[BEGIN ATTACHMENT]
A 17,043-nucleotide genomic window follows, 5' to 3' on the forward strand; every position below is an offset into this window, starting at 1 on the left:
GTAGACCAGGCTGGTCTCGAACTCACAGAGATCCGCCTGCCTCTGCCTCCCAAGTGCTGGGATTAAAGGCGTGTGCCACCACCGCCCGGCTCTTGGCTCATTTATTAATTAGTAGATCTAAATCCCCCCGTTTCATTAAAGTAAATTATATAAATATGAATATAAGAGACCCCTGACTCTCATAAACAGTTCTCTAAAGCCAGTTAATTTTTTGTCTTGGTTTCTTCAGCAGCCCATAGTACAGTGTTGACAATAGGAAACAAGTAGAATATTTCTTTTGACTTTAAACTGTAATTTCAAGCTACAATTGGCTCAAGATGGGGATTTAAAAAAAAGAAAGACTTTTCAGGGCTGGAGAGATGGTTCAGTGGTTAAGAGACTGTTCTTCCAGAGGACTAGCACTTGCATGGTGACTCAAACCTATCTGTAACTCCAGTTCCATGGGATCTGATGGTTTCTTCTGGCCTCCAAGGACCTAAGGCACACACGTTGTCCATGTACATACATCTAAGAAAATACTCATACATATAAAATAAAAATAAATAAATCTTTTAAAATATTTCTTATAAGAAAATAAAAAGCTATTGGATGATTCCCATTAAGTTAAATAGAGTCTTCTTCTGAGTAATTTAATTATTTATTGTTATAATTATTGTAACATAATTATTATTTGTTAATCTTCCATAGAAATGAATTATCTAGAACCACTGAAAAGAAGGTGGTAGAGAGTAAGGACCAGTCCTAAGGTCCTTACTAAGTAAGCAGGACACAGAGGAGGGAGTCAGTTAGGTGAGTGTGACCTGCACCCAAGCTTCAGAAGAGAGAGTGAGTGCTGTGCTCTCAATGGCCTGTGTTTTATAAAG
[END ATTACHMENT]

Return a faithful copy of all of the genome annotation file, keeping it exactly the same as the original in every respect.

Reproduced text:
A 17,043-nucleotide genomic window follows, 5' to 3' on the forward strand; every position below is an offset into this window, starting at 1 on the left:
GTAGACCAGGCTGGTCTCGAACTCACAGAGATCCGCCTGCCTCTGCCTCCCAAGTGCTGGGATTAAAGGCGTGTGCCACCACCGCCCGGCTCTTGGCTCATTTATTAATTAGTAGATCTAAATCCCCCCGTTTCATTAAAGTAAATTATATAAATATGAATATAAGAGACCCCTGACTCTCATAAACAGTTCTCTAAAGCCAGTTAATTTTTTGTCTTGGTTTCTTCAGCAGCCCATAGTACAGTGTTGACAATAGGAAACAAGTAGAATATTTCTTTTGACTTTAAACTGTAATTTCAAGCTACAATTGGCTCAAGATGGGGATTTAAAAAAAAGAAAGACTTTTCAGGGCTGGAGAGATGGTTCAGTGGTTAAGAGACTGTTCTTCCAGAGGACTAGCACTTGCATGGTGACTCAAACCTATCTGTAACTCCAGTTCCATGGGATCTGATGGTTTCTTCTGGCCTCCAAGGACCTAAGGCACACACGTTGTCCATGTACATACATCTAAGAAAATACTCATACATATAAAATAAAAATAAATAAATCTTTTAAAATATTTCTTATAAGAAAATAAAAAGCTATTGGATGATTCCCATTAAGTTAAATAGAGTCTTCTTCTGAGTAATTTAATTATTTATTGTTATAATTATTGTAACATAATTATTATTTGTTAATCTTCCATAGAAATGAATTATCTAGAACCACTGAAAAGAAGGTGGTAGAGAGTAAGGACCAGTCCTAAGGTCCTTACTAAGTAAGCAGGACACAGAGGAGGGAGTCAGTTAGGTGAGTGTGACCTGCACCCAAGCTTCAGAAGAGAGAGTGAGTGCTGTGCTCTCAATGGCCTGTGTTTTATAAAG